# WebTransport in libp2p
This is the first entry in a series of posts on how libp2p achieves browser connectivity.
Table of Contents
- What is WebTransport?
- WebSocket: The old solution and its challenges
- Meet WebTransport
- What's the current state of WebTransport, and where is it supported?
- Can I use this right now?
- Resources and How you can help contribute
Seamless browser connectivity is a crucial goal of the libp2p project (opens new window). Over many years, libp2p has made many strides to realize that vision. Today, we are proud to announce a significant milestone that puts us much closer to that aim:
libp2p now supports the new, bleeding-edge WebTransport protocol!
In this article, we:
- Introduce WebTranport
- Show what it means for apps and how you can use it today
- Explain its advantages over existing solutions
- Give you a deep dive into how it works
- Describe the current state of WebTransport (specs and implementations)
# What is WebTransport?
At a high level, WebTransport (opens new window) is a new transport protocol (opens new window) and Web API (opens new window) currently under development by both the Internet Engineering Task Force (IETF) (opens new window) and the World Wide Web Consortium (W3C) (opens new window).
WebTransport is developing to meet these goals (opens new window):
- Enable low latency communication between browsers and servers (efficiently transfer data and decrease travel time from browser to server).
- Have an API that supports different protocols and use cases (e.g., reliable/unreliable and ordered/unordered data transmission, client-server and peer-to-peer architectures, transmitting audio/video media as well as generic data).
- Have the same security properties as current solutions (e.g., WebSocket over TLS.)
With these goals in mind, WebTransport seeks to address a multitude of use cases, including browser gaming, live streaming, multimedia applications, and more. Low latency is essential because these applications need to send & receive data as fast as possible. Additionally, video conferencing and streaming applications can handle data transmitted unreliably and out of order. They even prefer that as it's more efficient for their use case (opens new window).
WebTransport meets these goals and allows sending data quickly on the web.
# WebSocket: The old solution and its challenges
Before we delve deeper, let's reflect on the history of browser connectivity in libp2p. Questions that come to mind are: How did libp2p browser nodes connect to server nodes before the advent of WebTransport, and what challenges existed when bridging browsers to the libp2p ecosystem?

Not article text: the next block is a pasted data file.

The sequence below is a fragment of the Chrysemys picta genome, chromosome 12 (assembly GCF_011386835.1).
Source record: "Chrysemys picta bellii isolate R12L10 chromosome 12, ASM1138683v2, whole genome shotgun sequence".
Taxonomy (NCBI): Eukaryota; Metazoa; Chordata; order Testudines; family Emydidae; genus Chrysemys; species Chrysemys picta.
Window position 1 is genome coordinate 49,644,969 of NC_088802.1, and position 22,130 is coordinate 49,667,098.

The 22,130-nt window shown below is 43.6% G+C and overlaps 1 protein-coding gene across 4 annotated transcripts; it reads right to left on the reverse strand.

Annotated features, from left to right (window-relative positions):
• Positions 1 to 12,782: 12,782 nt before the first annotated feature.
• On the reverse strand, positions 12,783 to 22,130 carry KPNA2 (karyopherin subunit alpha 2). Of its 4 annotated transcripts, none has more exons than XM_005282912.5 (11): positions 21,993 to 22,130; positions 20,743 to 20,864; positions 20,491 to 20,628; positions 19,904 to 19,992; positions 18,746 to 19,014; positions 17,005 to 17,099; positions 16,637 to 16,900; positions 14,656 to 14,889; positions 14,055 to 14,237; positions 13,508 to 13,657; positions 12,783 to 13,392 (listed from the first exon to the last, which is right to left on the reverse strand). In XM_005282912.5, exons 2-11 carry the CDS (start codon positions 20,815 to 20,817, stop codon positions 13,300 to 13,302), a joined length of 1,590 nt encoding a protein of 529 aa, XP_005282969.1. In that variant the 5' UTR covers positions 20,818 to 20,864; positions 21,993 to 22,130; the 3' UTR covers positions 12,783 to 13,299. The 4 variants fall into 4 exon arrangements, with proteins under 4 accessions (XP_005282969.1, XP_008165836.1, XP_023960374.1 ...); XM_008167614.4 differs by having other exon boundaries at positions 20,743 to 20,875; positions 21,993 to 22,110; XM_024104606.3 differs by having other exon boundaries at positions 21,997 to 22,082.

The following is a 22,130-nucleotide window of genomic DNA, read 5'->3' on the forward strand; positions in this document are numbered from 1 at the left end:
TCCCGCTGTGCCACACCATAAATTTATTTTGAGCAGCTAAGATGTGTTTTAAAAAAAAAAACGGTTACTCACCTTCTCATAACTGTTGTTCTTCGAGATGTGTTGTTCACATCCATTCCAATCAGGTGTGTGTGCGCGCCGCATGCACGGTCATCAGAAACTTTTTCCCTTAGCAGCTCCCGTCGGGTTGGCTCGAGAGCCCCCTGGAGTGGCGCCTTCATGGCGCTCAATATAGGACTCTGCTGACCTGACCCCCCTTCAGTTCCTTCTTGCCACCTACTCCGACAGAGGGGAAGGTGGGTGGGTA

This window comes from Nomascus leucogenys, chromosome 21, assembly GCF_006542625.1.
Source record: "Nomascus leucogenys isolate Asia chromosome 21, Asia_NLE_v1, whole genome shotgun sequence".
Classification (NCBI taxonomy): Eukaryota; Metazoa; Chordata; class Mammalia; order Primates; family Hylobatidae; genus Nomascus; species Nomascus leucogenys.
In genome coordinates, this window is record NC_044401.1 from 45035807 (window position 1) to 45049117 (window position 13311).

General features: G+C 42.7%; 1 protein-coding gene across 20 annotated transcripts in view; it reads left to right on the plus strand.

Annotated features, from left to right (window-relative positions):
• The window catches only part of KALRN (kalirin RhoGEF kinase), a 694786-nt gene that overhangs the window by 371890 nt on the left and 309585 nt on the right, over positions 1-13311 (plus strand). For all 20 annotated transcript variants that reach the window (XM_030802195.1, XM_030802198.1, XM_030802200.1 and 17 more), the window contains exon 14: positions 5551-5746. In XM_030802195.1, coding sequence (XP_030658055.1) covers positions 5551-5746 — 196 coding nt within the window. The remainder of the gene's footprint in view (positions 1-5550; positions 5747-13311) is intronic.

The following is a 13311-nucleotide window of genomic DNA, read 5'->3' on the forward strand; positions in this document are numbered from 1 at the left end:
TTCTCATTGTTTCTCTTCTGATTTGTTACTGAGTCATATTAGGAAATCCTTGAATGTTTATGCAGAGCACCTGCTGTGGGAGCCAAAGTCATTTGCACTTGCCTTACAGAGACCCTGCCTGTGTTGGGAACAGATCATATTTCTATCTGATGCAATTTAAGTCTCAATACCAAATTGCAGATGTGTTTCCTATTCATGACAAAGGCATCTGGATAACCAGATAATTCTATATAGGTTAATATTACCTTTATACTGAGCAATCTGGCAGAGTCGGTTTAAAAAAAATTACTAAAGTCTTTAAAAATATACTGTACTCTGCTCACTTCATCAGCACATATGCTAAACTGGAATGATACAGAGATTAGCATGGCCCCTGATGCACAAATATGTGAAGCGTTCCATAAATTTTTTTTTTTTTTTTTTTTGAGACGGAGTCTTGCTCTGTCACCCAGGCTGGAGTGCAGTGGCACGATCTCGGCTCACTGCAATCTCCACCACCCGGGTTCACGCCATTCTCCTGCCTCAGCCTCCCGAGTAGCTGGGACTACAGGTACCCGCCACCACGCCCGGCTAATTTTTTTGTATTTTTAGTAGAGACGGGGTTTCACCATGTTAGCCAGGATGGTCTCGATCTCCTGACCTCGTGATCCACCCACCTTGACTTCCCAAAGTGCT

Browsers dial TCP (opens new window) connections (for HTTP 1.1 (opens new window) and HTTP/2 (opens new window)) and QUIC (opens new window) connections (for HTTP/3 (opens new window)) all the time. However, there’s no way to just dial a TCP or QUIC connection and use it for things other than HTTP.
This posed a problem when integrating browser applications with libp2p. libp2p is built on top of a bidirectional, asynchronous stream abstraction, whereas HTTP is a stateless, unidirectional, synchronous request-response protocol. In HTTP, a client sends a request to a server and waits for it to respond. No state is stored, and the HTTP API only cares about the immediate request. In libp2p, interactions are event-based and asynchronous. Communication happens bidirectionally without waiting for responses; the state is kept around to keep contexts of events during transmission.
Therefore, for the longest time, the only way to connect a libp2p client running in the browser to the rest of the network was using the somewhat dated WebSocket protocol (opens new window).
WebSocket works by first establishing a HTTP(S) connection (most commonly HTTP 1.1) to the server, and then performing a single HTTP request to “upgrade” the connection to a bidirectional byte-stream. In libp2p, this allowed us to then treat this WebSocket connection as a raw TCP connection. We run an additional libp2p handshake on that connection and apply either (yamux (opens new window) or mplex (opens new window)) as the stream multiplexer. The added step is necessary because WebSocket is susceptible to a problem called head-of-line blocking (opens new window). Because the protocol doesn't support multiplexing natively, this can cause one message sent to block other messages behind it (even if the messages are independent of each other.)
This has multiple drawbacks:
- Slow time to connect
- It takes six network roundtrips until the libp2p connection is finally established because of the steps involved in establishing a WebSocket connection.
- We’re double-encrypting the data: The first time, it’s encrypted on the outer (HTTPS) connection, and then again by the libp2p security protocol.
- Increased latency
- There's no native stream multiplexing in WebSocket, and even after we add our own multiplexer, each internal stream can still suffer from head-of-line blocking.
As a result, we could never expect the WebSocket transport to be fast and performant. Given that WebSocket was the only connectivity option for browsers, we had no choice but to pay the performance penalty.